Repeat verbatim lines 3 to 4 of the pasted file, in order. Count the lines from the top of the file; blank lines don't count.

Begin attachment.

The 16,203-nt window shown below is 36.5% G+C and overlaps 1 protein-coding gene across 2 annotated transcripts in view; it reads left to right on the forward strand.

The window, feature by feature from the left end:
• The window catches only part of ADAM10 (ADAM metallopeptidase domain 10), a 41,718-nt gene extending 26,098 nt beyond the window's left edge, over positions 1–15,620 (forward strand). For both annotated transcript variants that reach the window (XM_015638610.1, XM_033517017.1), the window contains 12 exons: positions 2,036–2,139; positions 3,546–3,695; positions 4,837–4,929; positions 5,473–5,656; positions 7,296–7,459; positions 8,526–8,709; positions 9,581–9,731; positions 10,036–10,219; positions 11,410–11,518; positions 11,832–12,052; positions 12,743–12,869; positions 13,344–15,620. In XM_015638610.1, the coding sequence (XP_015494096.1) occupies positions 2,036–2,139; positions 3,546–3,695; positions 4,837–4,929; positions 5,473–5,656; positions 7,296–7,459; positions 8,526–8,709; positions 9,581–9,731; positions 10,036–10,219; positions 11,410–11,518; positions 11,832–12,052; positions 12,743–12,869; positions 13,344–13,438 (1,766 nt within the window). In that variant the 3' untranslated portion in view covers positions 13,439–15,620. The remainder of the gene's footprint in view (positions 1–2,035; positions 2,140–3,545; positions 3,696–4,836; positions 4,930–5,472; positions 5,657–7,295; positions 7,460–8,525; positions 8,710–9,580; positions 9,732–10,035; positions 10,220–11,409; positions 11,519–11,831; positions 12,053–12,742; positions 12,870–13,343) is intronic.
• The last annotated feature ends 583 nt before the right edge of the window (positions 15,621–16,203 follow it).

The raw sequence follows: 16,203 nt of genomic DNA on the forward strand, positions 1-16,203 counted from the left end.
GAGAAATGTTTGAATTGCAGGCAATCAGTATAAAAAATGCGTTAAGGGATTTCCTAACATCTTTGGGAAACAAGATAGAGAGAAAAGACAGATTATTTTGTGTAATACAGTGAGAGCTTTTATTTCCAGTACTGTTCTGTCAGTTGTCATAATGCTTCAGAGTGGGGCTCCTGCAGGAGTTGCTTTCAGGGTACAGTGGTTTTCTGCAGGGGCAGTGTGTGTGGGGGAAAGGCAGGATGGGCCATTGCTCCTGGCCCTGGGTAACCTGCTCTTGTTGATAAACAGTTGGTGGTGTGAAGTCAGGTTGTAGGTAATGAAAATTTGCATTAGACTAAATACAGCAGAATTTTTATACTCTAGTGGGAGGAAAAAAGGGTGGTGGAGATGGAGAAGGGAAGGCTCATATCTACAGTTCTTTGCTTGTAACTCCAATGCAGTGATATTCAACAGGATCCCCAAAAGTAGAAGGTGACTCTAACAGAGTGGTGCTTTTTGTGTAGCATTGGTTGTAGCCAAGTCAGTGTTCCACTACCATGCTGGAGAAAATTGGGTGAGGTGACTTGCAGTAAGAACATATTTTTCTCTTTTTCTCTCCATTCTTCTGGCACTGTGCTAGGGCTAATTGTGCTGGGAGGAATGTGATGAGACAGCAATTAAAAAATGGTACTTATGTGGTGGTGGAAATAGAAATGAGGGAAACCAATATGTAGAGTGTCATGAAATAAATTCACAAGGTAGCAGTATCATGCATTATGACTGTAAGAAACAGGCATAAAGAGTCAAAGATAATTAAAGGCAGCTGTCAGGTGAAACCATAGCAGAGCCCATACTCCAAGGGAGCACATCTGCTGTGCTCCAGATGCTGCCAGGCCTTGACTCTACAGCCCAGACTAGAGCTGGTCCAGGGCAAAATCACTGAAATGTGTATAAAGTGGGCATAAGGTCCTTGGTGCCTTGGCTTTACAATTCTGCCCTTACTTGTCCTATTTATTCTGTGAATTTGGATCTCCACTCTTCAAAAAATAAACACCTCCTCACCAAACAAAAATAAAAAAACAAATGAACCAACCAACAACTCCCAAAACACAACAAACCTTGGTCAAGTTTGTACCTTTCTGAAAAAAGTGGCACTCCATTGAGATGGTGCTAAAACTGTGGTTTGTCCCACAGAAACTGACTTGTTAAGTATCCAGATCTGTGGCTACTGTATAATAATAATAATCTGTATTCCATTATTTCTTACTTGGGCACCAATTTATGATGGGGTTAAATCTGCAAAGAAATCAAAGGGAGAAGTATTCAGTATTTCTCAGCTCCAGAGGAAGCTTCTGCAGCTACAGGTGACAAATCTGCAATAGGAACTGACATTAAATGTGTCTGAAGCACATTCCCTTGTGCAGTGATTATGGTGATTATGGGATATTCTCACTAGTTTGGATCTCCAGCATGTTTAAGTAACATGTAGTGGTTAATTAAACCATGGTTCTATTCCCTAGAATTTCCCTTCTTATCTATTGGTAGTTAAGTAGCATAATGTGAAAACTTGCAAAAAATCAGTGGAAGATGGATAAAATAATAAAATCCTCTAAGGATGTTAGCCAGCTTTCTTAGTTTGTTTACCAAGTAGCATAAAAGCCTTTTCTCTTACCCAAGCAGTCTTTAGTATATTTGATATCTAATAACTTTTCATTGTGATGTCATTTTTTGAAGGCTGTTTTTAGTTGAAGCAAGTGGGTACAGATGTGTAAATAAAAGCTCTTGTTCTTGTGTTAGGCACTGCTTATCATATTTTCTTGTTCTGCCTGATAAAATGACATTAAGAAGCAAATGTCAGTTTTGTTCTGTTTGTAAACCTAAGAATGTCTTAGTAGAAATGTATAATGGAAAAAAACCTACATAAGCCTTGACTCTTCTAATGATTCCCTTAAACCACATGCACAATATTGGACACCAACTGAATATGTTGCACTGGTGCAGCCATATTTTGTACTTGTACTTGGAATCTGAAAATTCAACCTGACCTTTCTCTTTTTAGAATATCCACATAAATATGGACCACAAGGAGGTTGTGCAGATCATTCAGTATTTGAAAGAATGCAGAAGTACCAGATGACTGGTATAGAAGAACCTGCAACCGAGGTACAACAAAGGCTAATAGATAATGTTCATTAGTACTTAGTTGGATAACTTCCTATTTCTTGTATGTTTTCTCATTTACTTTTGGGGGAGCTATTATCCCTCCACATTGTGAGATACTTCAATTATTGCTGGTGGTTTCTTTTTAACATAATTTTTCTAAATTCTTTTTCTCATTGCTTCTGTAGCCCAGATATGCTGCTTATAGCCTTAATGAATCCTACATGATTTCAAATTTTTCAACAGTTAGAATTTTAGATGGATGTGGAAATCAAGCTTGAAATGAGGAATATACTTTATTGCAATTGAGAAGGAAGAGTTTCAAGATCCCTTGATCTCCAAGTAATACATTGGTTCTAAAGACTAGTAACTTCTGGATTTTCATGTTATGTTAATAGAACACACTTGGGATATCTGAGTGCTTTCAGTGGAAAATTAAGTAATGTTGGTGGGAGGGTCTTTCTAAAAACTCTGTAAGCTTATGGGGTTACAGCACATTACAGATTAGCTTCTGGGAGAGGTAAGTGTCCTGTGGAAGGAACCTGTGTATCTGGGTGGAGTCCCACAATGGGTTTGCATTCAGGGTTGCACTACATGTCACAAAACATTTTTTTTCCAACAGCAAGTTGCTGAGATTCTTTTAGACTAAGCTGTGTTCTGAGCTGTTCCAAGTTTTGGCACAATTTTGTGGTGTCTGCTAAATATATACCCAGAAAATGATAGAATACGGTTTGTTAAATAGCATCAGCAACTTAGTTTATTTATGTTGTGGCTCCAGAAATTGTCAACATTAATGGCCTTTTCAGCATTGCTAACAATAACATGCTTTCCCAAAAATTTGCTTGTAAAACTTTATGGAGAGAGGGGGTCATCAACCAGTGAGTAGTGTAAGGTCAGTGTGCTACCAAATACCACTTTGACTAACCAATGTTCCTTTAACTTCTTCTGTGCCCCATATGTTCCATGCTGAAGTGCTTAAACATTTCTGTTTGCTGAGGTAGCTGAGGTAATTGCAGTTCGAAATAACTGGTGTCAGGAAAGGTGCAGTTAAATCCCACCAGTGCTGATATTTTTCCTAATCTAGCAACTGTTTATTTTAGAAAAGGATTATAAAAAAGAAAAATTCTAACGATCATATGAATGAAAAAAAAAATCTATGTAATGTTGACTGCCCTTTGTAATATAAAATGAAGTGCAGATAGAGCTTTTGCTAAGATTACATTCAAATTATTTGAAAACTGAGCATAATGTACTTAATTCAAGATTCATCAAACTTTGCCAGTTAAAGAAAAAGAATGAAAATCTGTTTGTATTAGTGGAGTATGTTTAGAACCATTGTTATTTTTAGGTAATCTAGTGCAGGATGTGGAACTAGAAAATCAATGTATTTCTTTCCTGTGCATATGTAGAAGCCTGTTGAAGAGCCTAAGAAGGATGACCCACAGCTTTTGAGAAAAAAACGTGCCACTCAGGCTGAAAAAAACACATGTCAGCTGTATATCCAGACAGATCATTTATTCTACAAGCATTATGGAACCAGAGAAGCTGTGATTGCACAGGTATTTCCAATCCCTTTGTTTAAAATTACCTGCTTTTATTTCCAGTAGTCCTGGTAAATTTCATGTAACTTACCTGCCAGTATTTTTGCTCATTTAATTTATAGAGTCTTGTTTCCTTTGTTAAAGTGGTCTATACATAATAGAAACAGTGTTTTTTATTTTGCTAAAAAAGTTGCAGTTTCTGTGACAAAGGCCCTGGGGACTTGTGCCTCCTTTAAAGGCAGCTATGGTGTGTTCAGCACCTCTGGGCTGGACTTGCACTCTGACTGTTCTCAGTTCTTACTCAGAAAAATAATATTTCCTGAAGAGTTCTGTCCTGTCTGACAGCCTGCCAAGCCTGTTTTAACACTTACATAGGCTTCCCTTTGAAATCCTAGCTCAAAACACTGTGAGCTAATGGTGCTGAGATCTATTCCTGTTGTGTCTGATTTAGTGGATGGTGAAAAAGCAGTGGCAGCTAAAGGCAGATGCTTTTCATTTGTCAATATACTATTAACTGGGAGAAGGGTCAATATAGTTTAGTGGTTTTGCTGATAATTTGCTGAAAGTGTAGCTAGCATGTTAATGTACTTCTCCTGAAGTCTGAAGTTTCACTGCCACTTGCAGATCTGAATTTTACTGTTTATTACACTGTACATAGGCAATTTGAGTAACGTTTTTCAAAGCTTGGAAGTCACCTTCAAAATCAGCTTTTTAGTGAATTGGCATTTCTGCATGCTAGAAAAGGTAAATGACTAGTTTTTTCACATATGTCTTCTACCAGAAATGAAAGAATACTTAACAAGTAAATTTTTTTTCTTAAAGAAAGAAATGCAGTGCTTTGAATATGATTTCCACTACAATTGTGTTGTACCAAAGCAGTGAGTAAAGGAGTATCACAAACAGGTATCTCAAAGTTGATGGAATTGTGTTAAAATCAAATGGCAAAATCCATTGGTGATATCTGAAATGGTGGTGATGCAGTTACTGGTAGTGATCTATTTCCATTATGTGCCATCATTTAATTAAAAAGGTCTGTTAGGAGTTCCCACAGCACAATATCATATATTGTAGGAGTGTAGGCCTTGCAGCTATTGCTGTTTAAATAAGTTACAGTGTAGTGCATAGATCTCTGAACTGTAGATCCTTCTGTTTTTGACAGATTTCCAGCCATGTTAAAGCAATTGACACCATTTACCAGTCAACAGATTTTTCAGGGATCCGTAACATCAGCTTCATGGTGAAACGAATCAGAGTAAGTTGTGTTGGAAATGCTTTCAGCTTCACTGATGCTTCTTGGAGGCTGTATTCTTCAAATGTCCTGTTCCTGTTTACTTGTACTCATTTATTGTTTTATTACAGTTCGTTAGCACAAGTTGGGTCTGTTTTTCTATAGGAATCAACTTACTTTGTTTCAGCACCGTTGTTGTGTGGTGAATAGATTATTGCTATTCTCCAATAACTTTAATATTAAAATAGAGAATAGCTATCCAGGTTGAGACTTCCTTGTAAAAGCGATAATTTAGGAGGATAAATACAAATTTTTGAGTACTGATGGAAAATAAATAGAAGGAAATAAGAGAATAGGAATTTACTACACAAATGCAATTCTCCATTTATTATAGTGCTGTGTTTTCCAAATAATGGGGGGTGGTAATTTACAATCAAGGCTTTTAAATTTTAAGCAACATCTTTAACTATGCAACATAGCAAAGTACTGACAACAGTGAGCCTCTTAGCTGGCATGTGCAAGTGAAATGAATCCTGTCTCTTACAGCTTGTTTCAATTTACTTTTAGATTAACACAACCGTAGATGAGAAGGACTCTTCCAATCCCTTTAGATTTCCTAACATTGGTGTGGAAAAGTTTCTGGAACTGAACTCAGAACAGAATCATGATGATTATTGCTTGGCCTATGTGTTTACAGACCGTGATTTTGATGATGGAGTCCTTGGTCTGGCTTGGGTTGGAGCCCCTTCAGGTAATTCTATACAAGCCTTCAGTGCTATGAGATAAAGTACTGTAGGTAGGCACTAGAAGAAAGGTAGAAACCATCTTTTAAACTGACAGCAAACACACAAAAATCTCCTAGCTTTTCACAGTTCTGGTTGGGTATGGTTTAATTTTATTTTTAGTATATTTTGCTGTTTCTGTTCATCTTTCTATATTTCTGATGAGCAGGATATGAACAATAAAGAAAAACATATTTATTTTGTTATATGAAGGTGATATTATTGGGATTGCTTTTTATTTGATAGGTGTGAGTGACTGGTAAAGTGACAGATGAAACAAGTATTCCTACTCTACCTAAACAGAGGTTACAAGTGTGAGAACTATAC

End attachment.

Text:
• The window catches only part of ADAM10 (ADAM metallopeptidase domain 10), a 41,718-nt gene extending 26,098 nt beyond the window's left edge, over positions 1–15,620 (forward strand). For both annotated transcript variants that reach the window (XM_015638610.1, XM_033517017.1), the window contains 12 exons: positions 2,036–2,139; positions 3,546–3,695; positions 4,837–4,929; positions 5,473–5,656; positions 7,296–7,459; positions 8,526–8,709; positions 9,581–9,731; positions 10,036–10,219; positions 11,410–11,518; positions 11,832–12,052; positions 12,743–12,869; positions 13,344–15,620. In XM_015638610.1, the coding sequence (XP_015494096.1) occupies positions 2,036–2,139; positions 3,546–3,695; positions 4,837–4,929; positions 5,473–5,656; positions 7,296–7,459; positions 8,526–8,709; positions 9,581–9,731; positions 10,036–10,219; positions 11,410–11,518; positions 11,832–12,052; positions 12,743–12,869; positions 13,344–13,438 (1,766 nt within the window). In that variant the 3' untranslated portion in view covers positions 13,439–15,620. The remainder of the gene's footprint in view (positions 1–2,035; positions 2,140–3,545; positions 3,696–4,836; positions 4,930–5,472; positions 5,657–7,295; positions 7,460–8,525; positions 8,710–9,580; positions 9,732–10,035; positions 10,220–11,409; positions 11,519–11,831; positions 12,053–12,742; positions 12,870–13,343) is intronic.
• The last annotated feature ends 583 nt before the right edge of the window (positions 15,621–16,203 follow it).